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NEWS | Feb. 23, 2022

MEDCoE appoints first STRIDE peer advocates

By Tish Williamson, MEDCoE Communications Director U.S. Army Medical Center of Excellence Public Affairs

The U.S. Army Medical Center of Excellence, or MEDCoE, has implemented a new strategic program to help eradicate harmful behaviors that erode Army values within the organization and to further the Army’s people first initiative.

The program is called “STRIDE,” an acronym for systemic respect, tolerance, resilience, inclusion, dignity and equity. The initiative was kicked off in a ceremony Feb. 15 adjacent to the MEDCoE headquarters at Joint Base San Antonio-Fort Sam Houston, hosted by the 32nd Medical Brigade command team of Col. Marc Welde and Command Sgt. Maj. Gilberto Colon.

Also in attendance were the MEDCoE Command Team, Maj. Gen. Dennis LeMaster and Cmd. Sgt. Maj. Clark Charpentier, along with nearly 100 other MEDCoE Soldiers and leaders.

Cpt. Chad Beach, Officer in Charge, MEDCoE Diversity, Equity and Inclusion Center, who was instrumental in organizing the program, narrated the event. Beach explained that STRIDE was created in the 32nd Medical Brigade to improve prevention and response efforts regarding suicide prevention, sexual harassment/assault and racism/extremism by bolstering bystander intervention. He believes peer advocates will serve as enablers towards eradication of these harmful behaviors by leveraging Soldiers; the Army’s greatest resource.

“We have other preexisting and embedded assets,” Beach said, “however, authorizing the wear of STRIDE tabs will help STRIDE peer advocates be more visible and accessible to our dynamic population of transitional Soldiers,” Beach said.

During the ceremony, Welde and Colon signed a formal STRIDE proclamation and presented the first six Soldier volunteers, representing each of the three battalions with Advanced Individual Training Soldiers assigned to the 32nd Medical Brigade, with a STRIDE tab to wear prominently on their uniforms.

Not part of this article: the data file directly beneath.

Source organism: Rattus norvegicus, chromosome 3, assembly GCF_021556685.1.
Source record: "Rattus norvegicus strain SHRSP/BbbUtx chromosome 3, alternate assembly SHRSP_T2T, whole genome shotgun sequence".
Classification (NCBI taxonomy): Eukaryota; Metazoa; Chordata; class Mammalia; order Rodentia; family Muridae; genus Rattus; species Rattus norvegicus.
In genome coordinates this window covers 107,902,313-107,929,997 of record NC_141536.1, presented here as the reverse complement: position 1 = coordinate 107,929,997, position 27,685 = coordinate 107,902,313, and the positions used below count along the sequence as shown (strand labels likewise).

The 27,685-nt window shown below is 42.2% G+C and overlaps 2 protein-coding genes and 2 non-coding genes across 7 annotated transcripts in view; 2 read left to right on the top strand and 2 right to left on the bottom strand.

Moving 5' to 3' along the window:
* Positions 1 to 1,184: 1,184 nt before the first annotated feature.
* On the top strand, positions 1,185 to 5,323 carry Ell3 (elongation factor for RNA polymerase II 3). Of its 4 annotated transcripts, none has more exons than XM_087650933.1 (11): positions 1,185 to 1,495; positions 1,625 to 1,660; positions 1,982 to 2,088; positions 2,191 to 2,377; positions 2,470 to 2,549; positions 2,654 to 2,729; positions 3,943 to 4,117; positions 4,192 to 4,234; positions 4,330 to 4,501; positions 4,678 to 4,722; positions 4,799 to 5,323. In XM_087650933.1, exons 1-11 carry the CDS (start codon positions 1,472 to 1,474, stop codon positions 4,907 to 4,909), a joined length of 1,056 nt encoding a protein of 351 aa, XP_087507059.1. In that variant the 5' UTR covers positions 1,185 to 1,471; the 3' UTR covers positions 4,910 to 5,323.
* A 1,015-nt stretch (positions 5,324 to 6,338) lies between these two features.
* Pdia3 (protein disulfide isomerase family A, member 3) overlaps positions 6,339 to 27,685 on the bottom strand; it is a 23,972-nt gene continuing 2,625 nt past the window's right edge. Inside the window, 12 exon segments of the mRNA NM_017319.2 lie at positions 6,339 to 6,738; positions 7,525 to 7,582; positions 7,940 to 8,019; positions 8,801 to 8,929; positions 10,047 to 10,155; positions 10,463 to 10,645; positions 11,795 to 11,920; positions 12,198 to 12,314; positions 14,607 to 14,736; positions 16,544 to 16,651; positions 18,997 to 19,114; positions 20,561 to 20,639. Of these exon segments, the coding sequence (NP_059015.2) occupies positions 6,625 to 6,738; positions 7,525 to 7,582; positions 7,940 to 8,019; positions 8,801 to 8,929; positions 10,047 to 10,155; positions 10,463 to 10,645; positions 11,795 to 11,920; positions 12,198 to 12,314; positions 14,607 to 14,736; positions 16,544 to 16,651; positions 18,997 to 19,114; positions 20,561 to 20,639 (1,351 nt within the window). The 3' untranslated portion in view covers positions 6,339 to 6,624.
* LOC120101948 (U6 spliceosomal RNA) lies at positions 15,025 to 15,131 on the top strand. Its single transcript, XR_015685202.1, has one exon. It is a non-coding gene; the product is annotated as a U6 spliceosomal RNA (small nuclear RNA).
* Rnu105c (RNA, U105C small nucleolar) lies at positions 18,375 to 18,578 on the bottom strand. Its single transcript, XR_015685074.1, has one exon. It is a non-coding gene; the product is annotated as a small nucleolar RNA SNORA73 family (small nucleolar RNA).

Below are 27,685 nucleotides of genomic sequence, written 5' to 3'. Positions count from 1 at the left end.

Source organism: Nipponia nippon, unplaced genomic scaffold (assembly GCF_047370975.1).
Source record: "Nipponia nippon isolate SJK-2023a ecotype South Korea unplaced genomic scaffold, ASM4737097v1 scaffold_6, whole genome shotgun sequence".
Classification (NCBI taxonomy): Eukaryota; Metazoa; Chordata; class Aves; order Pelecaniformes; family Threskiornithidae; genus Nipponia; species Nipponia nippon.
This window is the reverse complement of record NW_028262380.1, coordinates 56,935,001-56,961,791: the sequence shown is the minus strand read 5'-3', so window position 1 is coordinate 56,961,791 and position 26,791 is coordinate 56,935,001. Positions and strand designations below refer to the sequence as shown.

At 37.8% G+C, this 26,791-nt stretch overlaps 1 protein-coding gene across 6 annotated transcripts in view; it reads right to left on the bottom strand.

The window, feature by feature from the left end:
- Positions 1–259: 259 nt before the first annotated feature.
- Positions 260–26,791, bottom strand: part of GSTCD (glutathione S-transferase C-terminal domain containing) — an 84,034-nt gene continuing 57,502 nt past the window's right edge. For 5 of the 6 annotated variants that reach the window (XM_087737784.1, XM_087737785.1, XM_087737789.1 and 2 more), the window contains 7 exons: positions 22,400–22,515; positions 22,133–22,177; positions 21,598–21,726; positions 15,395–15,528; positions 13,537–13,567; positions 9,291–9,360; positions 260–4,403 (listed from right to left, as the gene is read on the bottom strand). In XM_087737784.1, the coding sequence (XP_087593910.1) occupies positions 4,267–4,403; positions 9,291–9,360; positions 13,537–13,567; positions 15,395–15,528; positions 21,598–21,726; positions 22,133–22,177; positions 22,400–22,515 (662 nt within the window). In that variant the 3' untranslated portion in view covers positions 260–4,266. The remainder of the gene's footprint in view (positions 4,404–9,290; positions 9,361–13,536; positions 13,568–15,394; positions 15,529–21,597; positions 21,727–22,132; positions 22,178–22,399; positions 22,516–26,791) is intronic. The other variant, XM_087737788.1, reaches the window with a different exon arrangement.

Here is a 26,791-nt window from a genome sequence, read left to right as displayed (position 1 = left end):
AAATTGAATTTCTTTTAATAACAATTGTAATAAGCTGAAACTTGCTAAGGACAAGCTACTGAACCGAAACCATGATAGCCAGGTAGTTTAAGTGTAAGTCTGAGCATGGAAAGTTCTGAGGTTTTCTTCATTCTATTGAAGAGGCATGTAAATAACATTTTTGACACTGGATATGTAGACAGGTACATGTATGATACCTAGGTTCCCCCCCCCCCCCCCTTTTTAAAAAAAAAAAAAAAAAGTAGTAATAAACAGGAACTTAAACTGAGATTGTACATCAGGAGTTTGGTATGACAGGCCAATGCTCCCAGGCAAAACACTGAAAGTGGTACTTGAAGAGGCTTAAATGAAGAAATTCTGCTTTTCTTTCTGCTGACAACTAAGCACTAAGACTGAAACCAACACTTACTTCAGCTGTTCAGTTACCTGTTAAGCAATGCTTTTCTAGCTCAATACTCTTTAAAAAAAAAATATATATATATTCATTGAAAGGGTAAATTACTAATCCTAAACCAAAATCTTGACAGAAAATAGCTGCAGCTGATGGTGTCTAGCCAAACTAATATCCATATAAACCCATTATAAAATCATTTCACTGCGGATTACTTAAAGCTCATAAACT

“Our STRIDE Peer Advocates will take a pledge to model the Army Values and serve as a critical enabler and link to our existing Army programs,” Welde said.

STRIDE Peer Advocates will also be coached in the effective integration and utilization of Army resources like the Equal Opportunity Leaders (EOL), Sexual Harassment/Assault Response and Prevention (SHARP) Coordinators, Victim Advocates (VA), or Chaplains.

Welde said he modeled the STRIDE program after a similar Training and Doctrine Command program called Soldiers Against Sexual Harassment, or SASH, when he met Spc. Ruben Prieto, a recent 42A Human Resources Specialist AIT graduate and former SASH Soldier Advocate.

“I noticed his distinctive teal SASH tab and took the opportunity to talk to him about the program,” Welde said. He was most impressed by how Prieto described the program, his role and how his peers had responded to him. “He was extremely passionate about his impact on unit readiness.

Welde explained that, while the SASH and STRIDE programs are two different initiatives with slightly different missions, their foundations are the same.

“They’re both aimed at peer advocacy to stop harmful and corrosive behaviors in our formations while improving readiness,” Welde said.

Beach envisions STRIDE as a way to better empower MEDCoE’s E4s and below, the most susceptible group to external influences.

“STRIDE relies heavily on Soldier volunteers that pledge to serve as active bystanders within their respective formations,” Beach explained, “intervening whenever they witness or overhear situations that are inconsistent with Army values and the foundation ideal that all individuals are entitled to be treated with dignity and respect.”

In closing remarks for the ceremony, Lemaster offered his deepest thanks to the first STRIDE volunteers for helping the 32nd Medical Brigade and the MEDCoE take the important step to better support their people. He encouraged leaders at all levels to continue to foster a culture of systemic respect throughout the command, no matter how long they are assigned to the unit.

“Then when we depart, and our replacements come, it is already hardwired into the institution: we treat each other with dignity and respect, and we get after all of the items that STRIDE stands for,” LeMaster explained.

The 32nd Medical Brigade is the MEDCoE’s sole training brigade, the largest in TRADOC, and is the medical generating force for the Army. AIT is responsible for furthering the Soldiering process for Soldiers arriving from Basic Combat Training prior to graduation and departure to their first operational unit.